Fewer fish now, says Malaysian fishermen
Singapore largely depends on Malaysia for its seafood. With Malaysian fishermen seeing a huge difference in their volume of catch, price hikes have become inevitable.
Rosidi Yapa, the captain of a boat owned by seafood wholesaler GM Seafood, has been a fisherman for two decades. While he still enjoys what he does, he admits in Talking Point that there’s a huge difference between his harvest before and today.
In the past, he could net more than 20 tonnes of fish in three days in the waters off the coast of Johor. To get that same catch now, he must fish for at least five to six days.
More effort from fishermen equals more cost. More days out in the water also means more diesel to be used by boats.
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Rising diesel and labour costs
GM Seafood director Gary Ko shared in Talking Point that they now spend a whopping S$320,000 on diesel weekly to power his fleet of more than 40 boats – that’s 12% more than a year ago. He also needs to pay his fishermen daily wages, which equals more labour costs.
This is one of the reasons why fish prices have risen in Singapore and Malaysia. In Malaysia, fish prices have increased from 10% to 30%. In Singapore, it has increased by 20%.
For example, Tekka Market fishmonger Lee Yit Huat said that the Spanish Mackerel also known as Batang cost S$20 to S$25 per kilogram. In September, it was only S$15 to S$20.
Last year, Singapore consumed 133,400 tonnes of seafood. However, only 8% was produced locally. Currently, Malaysia is the country’s biggest seafood source, followed by Indonesia and Vietnam.
Erratic weather and rising water temperatures
Aside from rising diesel and labour costs, erratic weather has also prevented many fishermen from heading out to the sea.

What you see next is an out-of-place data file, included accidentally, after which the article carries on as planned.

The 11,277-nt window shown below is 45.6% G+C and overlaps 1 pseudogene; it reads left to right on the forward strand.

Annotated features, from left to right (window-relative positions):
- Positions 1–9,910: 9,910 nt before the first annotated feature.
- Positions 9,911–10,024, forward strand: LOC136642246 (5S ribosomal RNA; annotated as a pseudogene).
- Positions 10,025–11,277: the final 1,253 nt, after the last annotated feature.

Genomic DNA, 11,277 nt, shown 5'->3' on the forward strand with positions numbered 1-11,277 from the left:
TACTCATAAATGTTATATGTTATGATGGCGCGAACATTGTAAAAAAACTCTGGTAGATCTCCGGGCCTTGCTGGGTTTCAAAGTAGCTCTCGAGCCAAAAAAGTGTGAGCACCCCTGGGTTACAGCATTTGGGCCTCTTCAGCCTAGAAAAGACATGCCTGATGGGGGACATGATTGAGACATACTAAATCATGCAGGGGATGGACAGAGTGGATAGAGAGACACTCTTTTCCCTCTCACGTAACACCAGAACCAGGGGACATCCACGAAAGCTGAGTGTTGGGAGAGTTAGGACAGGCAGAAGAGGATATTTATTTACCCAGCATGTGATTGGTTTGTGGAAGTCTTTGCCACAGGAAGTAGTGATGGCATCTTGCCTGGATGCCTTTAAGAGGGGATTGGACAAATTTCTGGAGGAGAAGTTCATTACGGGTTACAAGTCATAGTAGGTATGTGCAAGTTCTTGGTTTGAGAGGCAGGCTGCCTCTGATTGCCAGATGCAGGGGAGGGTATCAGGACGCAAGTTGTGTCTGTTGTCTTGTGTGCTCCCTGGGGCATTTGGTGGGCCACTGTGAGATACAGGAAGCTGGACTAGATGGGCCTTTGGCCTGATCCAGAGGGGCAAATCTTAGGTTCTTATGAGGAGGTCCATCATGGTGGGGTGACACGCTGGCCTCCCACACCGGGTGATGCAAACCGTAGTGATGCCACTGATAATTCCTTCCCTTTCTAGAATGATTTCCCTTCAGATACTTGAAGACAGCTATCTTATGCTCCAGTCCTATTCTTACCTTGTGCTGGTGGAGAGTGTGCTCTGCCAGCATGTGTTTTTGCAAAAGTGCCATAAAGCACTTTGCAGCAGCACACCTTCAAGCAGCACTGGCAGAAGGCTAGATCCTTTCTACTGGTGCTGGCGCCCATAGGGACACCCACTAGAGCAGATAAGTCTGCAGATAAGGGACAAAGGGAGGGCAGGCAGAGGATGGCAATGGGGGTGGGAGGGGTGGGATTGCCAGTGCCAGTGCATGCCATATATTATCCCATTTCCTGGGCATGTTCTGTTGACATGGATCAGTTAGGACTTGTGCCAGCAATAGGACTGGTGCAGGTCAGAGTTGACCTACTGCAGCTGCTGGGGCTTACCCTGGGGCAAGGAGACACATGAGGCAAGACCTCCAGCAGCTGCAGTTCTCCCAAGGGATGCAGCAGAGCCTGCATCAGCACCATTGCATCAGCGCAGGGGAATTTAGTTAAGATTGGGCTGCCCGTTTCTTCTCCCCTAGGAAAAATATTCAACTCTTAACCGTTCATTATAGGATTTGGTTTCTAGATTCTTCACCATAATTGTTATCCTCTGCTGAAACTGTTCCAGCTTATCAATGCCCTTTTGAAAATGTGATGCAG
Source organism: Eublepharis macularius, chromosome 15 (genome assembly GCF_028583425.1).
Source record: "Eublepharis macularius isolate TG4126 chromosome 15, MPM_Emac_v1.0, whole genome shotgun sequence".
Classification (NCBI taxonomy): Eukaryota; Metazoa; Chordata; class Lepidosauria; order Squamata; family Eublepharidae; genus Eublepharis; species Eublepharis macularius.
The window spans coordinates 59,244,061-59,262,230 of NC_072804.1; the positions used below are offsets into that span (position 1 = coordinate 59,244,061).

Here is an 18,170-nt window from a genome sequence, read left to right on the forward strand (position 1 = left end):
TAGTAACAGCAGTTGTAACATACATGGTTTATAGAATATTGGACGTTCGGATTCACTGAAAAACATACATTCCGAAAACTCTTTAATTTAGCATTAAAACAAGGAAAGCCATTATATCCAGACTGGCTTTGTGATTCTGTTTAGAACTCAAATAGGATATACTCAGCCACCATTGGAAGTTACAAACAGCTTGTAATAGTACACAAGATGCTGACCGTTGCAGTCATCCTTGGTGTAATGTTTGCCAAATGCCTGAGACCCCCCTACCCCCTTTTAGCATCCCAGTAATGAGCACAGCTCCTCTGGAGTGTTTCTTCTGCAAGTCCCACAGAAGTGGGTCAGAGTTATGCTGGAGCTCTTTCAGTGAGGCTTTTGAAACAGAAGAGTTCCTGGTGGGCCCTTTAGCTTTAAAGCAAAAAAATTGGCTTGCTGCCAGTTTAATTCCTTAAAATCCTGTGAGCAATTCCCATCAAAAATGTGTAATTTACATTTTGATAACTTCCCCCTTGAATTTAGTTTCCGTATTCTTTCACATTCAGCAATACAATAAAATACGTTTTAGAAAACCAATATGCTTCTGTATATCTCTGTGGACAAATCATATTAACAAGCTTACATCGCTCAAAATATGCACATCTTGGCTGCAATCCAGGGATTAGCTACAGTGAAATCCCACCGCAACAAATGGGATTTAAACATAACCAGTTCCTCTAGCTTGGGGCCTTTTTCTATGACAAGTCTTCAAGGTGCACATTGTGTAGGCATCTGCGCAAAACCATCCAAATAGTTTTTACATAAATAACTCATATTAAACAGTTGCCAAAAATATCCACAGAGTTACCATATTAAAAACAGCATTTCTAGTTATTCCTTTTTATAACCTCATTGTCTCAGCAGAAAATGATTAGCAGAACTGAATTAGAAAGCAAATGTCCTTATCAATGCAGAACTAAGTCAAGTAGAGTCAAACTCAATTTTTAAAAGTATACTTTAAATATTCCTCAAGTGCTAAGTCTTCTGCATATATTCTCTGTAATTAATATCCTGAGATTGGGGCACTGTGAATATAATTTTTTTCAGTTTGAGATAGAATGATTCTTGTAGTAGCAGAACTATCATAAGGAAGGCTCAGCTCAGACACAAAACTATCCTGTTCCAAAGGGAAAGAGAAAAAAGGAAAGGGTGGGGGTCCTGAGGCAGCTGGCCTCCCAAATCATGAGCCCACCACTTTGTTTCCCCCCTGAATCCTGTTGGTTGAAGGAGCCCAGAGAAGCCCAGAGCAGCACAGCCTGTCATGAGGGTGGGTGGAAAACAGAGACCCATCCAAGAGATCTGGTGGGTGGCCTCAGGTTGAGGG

“For example … during the southwest monsoon, we generally will have a pattern (of) drier weather. But this year, we aren’t seeing that pattern. The weather is slightly wet compared to the previous year,” said Meteorologist Toh Ying Ying.
The rising temperatures of surface waters are also slowing down the carbon exchange between surface and deep waters.
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“In locations with warmer waters, the upper layers are more saturated with CO2 and can’t absorb more, and the lower (deeper) layers have less oxygen,” shared Aileen Tan, the director of Universiti Sains Malaysia’s Centre for Marine and Coastal Studies.
Fish farming costs
For fish farmers who have more control of the fish’s breeding conditions, the costs have also risen, according to Raymond Tea, the founder of seafood wholesaler DTS Group.
Feed makes up 70% of the costs of fish farmers, with around 400 kg. of feed required for a daily pond in Negeri Sembilan. This cost S$830.
Because DTS uses probiotics from the US, the ringgit’s depreciation against the US dollar causes him to pay 20% more for the product.
Singaporeans urged to make more sustainable food choices
Unfortunately, all these issues are not expected to go away in the future, as much of the world’s fisheries are now overfished.
If consumers want to buy seafood, they must make a more responsible choice.
Environmental organisation World Wide Fund For Nature (WWF) recommends avoiding buying Stingray and Red grouper.
The WWF also listed species not considered over-exploited in its 2016 Singapore Seafood Guide. This includes red tilapia from Malaysia, Indonesia, and China with the Aquaculture Stewardship Council label, as well as Vannamei prawn produced in Vietnam with the same label.
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